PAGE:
Just about everyone hates receiving spam and it is not uncommon for people to lash out at the source of these messages. Spammers know this, which is why they go to such great lengths to hide their tracks. Spammers that set up legitimate domains frequently find themselves to be the recipient of Denial of Service (DoS) attacks, or discover that their Internet connectivity is quickly terminated by their upstream ISP. One of the stealthy tricks spammers have developed is to find mis-configured mail servers that will permit them to relay their spam messages (this is a well known technique). If the mail server gets attacked or blocked by the Internet community, the spammer simply moves on to another open mail relay. Of course the legitimate owner of the mail server is not so lucky.

In an escalation of arms, it appears that some people also take action against the spammer's name servers as well. The thought process is that if the Internet community can take out the spammer's DNS (note we are not advocating this practice, just describing it), click though links in their spam messages as well as Web bugs and the like may no longer function. This can severely hinder the spammers ability to figure out which messages were actually received, as well as the amount of interest generated by the message. Unfortunately, spammers have found a way around this problem in a similar fashion to the open SMTP relay method described above. Instead of targeting mis-configured mail relays however, they target mis-configured name servers.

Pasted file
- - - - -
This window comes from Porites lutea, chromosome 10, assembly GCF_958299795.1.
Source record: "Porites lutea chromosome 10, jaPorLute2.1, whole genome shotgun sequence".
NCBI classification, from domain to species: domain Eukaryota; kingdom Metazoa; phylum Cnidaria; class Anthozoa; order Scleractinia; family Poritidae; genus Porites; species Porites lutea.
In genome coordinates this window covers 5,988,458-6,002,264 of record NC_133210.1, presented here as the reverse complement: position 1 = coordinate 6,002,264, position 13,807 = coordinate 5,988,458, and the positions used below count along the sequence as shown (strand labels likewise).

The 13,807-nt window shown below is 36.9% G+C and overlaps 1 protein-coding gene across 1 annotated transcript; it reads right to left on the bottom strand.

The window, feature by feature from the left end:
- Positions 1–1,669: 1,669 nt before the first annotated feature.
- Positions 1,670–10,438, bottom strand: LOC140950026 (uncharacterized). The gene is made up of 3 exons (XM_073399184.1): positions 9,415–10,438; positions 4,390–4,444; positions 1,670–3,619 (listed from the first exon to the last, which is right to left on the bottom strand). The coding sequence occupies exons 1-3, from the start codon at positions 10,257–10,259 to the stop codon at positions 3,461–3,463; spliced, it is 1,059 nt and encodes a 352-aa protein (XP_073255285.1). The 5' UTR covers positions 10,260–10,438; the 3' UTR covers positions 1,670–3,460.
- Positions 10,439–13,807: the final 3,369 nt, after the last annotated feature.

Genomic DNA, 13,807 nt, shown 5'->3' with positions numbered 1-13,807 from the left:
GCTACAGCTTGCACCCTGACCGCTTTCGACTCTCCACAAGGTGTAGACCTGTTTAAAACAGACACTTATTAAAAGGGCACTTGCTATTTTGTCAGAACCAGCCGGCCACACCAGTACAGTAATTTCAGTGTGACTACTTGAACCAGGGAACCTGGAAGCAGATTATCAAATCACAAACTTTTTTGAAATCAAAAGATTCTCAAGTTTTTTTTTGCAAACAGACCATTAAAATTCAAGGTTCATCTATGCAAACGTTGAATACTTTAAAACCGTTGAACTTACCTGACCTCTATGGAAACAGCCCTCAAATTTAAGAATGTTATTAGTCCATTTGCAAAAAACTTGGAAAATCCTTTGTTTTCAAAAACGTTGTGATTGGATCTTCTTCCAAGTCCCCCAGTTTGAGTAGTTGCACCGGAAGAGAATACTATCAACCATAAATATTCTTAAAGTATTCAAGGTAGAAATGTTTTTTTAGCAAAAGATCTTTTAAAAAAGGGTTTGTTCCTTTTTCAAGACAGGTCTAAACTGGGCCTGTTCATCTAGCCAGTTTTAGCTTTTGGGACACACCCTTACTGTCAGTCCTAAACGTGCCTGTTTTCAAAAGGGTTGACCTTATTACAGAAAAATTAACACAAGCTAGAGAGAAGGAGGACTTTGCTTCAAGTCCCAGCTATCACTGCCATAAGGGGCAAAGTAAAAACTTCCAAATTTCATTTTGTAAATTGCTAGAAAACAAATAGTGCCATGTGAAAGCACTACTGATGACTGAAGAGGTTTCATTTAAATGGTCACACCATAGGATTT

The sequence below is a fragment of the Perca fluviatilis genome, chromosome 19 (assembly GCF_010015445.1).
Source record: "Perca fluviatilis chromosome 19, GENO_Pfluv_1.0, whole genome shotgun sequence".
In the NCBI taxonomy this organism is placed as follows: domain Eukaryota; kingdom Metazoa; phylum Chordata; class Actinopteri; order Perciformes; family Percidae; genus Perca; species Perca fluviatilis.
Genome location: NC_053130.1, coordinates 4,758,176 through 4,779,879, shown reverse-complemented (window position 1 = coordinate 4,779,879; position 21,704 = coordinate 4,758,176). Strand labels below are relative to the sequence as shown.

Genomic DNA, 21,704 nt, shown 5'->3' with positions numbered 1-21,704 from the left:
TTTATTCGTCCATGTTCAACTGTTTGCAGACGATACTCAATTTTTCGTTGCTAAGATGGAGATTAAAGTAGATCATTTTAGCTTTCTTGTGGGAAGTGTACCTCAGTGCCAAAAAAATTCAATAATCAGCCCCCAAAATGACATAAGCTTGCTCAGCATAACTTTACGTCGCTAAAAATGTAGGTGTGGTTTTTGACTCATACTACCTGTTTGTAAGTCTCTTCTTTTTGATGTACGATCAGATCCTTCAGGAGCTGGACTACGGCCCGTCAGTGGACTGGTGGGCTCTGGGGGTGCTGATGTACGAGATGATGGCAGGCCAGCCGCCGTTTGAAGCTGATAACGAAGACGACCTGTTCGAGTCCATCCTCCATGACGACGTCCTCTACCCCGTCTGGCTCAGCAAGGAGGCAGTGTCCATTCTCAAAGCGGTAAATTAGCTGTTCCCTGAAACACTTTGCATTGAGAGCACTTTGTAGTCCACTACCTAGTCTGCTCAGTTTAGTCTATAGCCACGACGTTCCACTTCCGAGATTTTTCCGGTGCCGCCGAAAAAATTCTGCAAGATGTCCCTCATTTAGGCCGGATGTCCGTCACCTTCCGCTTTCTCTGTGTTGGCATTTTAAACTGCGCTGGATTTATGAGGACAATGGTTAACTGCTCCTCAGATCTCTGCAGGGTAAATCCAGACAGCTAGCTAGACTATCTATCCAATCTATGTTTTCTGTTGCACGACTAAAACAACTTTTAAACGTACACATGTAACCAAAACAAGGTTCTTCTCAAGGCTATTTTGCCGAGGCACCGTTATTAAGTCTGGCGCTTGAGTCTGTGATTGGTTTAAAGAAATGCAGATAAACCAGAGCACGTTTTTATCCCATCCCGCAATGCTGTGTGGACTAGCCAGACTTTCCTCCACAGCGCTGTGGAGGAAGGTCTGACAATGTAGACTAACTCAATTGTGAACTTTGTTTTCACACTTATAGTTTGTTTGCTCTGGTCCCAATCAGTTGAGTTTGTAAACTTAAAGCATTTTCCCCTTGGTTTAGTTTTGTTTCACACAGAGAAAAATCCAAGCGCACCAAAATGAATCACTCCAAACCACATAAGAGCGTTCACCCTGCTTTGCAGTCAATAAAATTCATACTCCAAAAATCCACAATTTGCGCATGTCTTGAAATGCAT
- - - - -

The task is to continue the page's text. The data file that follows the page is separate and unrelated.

Here's how it works. The spammer registers a domain name using name servers that are under their control. Note that we found no consistency in the amount of time that spammers use when registering a domain name. It could be anywhere from a year to 10 years. Also, we found no consistency with the registrar authority being used. The spammers we tracked used a range of authorities.